And then, of course, mental health care. In order for us to have a better, stronger, safer Chicago, we have to deal with the immediate crisis, but we also have to begin to look long-term in providing mental health support for the residents of the city of Chicago. And that includes our law enforcement, who walk upon trauma every single day. And I need to make sure that those who are serving to protect our city, a very dangerous job, that they have the support that they need.
It wasn’t part of your budget plan to slash the Police Department’s budget or defund the police as you were accused of intending to do throughout the campaign. But regardless, I’m sure there are many police officers who voted for Vallas who do believe that that’s in your heart of hearts. And that’s your intention. How do you build a bridge with police officers who see you as the defund candidate?
Well, look, I’ve served as a public school teacher in the city of Chicago. And when you serve in the city of Chicago, you see firsthand the type of trauma that causes tremendous turmoil.
And police officers, in many instances, like teachers, are oftentimes asked to do their job and someone else’s. I’m going to understand that better than any other person who was running for office. I’m going to have a conversation with our police officers with our lieutenants, our sergeants to come up with a plan that ultimately places police officers in a position to do their job and not place them in a position where the strain and conflict that exists in communities have pulled us apart.
My job and responsibility is to unite the city and bring people together. I’m going to do that as mayor of Chicago.
Are you going to try to hire Chicago Teachers Union President Stacy Davis Gates or anyone from the CTU in your cabinet-level positions?
I believe that Stacy Davis Gates has already been elected and I trust that she is comfortable with her position. We’re going to search for individuals who have expertise in violence prevention, who have expertise in health care, education, environment, transportation, all of it. I’m looking for the best possible people in the city of Chicago to help restore and unite this city.
Two of your campaign promises — one was to reopen the city’s public mental health clinics. How long is it going to take you to do that? Is that going to be in your first budget?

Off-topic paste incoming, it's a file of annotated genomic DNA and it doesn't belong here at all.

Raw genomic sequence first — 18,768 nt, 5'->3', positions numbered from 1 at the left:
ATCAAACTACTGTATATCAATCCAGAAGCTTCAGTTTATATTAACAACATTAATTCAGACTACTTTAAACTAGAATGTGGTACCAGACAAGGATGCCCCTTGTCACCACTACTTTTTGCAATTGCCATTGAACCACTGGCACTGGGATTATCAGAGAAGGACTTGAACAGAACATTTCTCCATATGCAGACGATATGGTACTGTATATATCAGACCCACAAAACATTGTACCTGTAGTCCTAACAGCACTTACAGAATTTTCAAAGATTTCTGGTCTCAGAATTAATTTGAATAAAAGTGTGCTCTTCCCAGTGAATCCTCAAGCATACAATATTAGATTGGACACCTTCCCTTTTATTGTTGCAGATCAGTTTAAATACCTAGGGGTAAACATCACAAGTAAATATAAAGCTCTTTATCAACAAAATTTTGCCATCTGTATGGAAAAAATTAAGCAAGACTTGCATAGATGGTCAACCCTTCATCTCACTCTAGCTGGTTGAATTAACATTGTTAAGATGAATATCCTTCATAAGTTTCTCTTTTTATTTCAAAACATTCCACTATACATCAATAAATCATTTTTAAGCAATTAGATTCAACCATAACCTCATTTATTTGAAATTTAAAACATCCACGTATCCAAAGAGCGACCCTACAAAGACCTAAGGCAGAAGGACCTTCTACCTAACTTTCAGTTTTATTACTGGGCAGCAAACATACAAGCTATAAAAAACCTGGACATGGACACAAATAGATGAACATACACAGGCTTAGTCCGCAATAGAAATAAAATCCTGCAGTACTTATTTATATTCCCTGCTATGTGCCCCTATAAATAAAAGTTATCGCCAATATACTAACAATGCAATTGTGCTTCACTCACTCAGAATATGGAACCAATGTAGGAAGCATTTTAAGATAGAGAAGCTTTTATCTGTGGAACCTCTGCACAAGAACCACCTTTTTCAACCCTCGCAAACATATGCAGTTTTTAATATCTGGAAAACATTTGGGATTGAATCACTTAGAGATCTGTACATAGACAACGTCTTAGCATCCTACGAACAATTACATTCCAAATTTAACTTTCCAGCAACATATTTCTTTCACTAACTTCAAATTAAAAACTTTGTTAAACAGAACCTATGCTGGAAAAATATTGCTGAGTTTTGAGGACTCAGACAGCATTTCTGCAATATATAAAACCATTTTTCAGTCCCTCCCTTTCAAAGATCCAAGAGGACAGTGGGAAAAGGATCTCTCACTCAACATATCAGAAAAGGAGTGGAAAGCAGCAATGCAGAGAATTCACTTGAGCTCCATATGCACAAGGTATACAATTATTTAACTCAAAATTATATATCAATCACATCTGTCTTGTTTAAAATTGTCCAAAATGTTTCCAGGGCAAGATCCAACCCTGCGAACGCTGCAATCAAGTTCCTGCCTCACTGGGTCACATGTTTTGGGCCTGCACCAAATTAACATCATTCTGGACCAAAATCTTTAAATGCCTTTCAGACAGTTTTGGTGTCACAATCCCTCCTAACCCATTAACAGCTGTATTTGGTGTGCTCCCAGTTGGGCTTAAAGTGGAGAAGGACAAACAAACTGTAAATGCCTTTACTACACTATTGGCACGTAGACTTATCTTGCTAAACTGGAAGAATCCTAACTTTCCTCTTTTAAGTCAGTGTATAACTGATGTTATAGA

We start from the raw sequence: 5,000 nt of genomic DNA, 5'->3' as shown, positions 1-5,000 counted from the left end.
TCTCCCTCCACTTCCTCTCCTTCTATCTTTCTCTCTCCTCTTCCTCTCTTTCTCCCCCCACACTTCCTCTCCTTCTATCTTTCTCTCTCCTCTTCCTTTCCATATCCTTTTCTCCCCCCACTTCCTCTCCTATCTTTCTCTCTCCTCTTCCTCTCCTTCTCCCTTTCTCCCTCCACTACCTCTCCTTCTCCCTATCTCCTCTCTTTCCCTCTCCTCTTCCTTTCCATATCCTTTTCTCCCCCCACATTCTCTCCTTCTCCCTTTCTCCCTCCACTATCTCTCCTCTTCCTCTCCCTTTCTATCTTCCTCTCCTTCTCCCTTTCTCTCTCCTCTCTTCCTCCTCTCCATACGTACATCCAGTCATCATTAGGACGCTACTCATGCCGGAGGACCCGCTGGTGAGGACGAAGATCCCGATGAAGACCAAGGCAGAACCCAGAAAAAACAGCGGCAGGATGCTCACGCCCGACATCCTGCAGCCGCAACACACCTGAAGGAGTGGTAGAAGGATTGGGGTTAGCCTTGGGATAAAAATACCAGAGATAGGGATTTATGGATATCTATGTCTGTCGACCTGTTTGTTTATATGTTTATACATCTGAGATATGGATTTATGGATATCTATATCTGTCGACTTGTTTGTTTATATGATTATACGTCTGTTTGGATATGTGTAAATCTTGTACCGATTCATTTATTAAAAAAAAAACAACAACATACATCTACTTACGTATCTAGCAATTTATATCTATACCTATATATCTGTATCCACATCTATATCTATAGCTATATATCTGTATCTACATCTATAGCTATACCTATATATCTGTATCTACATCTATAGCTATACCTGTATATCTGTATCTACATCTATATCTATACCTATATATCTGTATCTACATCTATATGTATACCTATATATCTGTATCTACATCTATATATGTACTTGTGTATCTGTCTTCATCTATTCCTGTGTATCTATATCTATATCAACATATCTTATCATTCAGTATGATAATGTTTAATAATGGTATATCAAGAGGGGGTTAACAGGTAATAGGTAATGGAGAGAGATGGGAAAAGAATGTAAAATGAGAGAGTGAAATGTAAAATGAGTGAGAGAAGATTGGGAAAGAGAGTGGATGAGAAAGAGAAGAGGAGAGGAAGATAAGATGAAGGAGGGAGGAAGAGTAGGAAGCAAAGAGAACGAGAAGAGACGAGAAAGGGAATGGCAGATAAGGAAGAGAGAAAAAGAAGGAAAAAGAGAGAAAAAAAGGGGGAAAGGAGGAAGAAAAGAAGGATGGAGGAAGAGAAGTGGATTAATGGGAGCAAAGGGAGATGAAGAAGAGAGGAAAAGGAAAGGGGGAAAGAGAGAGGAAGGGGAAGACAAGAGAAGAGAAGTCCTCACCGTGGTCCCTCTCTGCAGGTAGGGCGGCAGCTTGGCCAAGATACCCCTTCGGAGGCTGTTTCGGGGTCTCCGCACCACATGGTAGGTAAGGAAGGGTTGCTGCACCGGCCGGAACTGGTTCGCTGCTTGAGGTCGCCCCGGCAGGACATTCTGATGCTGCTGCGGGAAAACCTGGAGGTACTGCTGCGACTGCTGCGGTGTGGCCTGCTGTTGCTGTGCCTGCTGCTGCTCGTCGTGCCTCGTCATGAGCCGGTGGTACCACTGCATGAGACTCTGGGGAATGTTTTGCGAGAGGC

We’re going to work towards that, absolutely. Because here’s the thing, the entire city of Chicago wants to see that happen. And as I work to unite this city and bring people together, here’s an area that we all agree on — that mental health services are critical.
And so I’m going to be working with our Cook County Board President, President Preckwinkle, our congressional delegation, and of course, our state leadership, the governor, the Senate President, the Speaker of the House, because it’s such a need throughout the city of Chicago.
All of our communities are feeling the trauma of not just a 100-year pandemic, but years and years of gross negligence. And so this is something that we have to work towards immediately. And this first budget, and I’m confident that we’re gonna unite the City Council around the values that I was elected on, and that’s addressing the public health crisis that we have in the city of Chicago.
Same question for the Department of Environment — are you going to reinstitute the Department of Environment in your first budget?
That is certainly what I’m committed to doing.
The cumulative impact study is just one example of how we can unite the city around a green New Deal, and that’s for the air and water. You know, the city of Chicago is well positioned to be a central location for the rest of the country — especially as it relates to the environment.
And so expanding and growing the Department of the Environment and making sure that there are organizers that will go out and ultimately find the grants, the resources, but also the needs of the community. I’ve mentioned this repeatedly — my family, we’re in Austin. Austin has been deemed as one of the hotspots as it relates to just environmental injustice.
And so it is certainly top of mind to make sure that the city of Chicago is united around a green New Deal.
Mariah Woelfel covers Chicago city government at WBEZ.